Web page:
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Solution to puzzle 29: xx

If x is a positive rational number, show that xx is irrational unless x is an integer.


This question is amenable to a reductio ad absurdum proof.

Assume x is rational but not an integer; that is, x can be written as a/b, irreducible, with b > 1.  Assume (a/b)a/b = c/d is irreducible.

Raising each side to the power b we get (a/b)a = (c/d)b.
Hence aa db = cb ba.

Now we use the Fundamental Theorem of Arithmetic, which states that every integer greater than 1 can be written uniquely as a product of finitely many prime numbers.

Since b > 1, it will have at least one prime factor, p > 1.  Consider the number of times p occurs in the prime factorization of each of the above terms.  Letting b = pru, where p and u are relatively prime, then:

By the Fundamental Theorem of Arithmetic, ra = sb.  But since a and b are relatively prime, b must divide r.
That is, r greater than or equal to b greater than or equal to pr, which is absurd for p > 1.

This completes the reductio ad absurdum proof.
Hence (a/b)a/b is irrational.

Of course, if b = 1, then x is an integer for any integer a, and xx is rational.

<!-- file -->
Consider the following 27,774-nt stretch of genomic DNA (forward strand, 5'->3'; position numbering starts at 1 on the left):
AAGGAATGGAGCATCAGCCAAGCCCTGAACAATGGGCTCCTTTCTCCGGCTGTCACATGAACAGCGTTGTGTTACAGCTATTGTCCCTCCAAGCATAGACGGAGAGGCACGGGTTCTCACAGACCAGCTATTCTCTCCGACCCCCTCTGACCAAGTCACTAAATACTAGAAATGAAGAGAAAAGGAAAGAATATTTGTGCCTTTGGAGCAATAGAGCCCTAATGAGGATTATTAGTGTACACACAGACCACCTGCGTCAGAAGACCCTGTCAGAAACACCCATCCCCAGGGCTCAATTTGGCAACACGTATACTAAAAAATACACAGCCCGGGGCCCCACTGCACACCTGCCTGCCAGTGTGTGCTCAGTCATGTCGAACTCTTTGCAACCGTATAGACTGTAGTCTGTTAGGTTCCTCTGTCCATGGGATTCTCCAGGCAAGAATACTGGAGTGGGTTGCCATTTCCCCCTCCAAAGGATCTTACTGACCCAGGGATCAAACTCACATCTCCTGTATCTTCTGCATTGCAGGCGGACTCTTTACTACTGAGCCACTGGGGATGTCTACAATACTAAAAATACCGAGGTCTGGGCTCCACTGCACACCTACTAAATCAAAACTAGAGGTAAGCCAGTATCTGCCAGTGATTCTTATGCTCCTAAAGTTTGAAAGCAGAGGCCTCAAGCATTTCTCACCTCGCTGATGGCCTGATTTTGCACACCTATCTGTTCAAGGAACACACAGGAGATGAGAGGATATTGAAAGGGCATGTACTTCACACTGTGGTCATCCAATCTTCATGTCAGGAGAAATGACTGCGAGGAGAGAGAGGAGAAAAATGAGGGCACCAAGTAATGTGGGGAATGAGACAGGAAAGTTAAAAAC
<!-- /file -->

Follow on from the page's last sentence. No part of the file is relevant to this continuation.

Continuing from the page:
Therefore, if x is a positive rational number, xx is irrational unless x is an integer.


Remark: xx = 2

The above result, in conjunction with the Gelfond-Schneider Theorem, can be used to show that the positive real root of xx = 2 is a transcendental number.

Clearly xx = 2 does not have an integer solution.  Hence, by the above result, x cannot be rational.

Now, using the Gelfond-Schneider Theorem, if x is algebraic and irrational, xx is transcendental, and so cannot be equal to 2.

Therefore the positive real root of xx = 2 is transcendental.  The root is approximately equal to 1.559610469462369349970388768765; see Sloane's A030798.


Further reading

  1. What is a number?
  2. Rational Irrational Power
  3. How to discover a proof of the fundamental theorem of arithmetic

Source: Original

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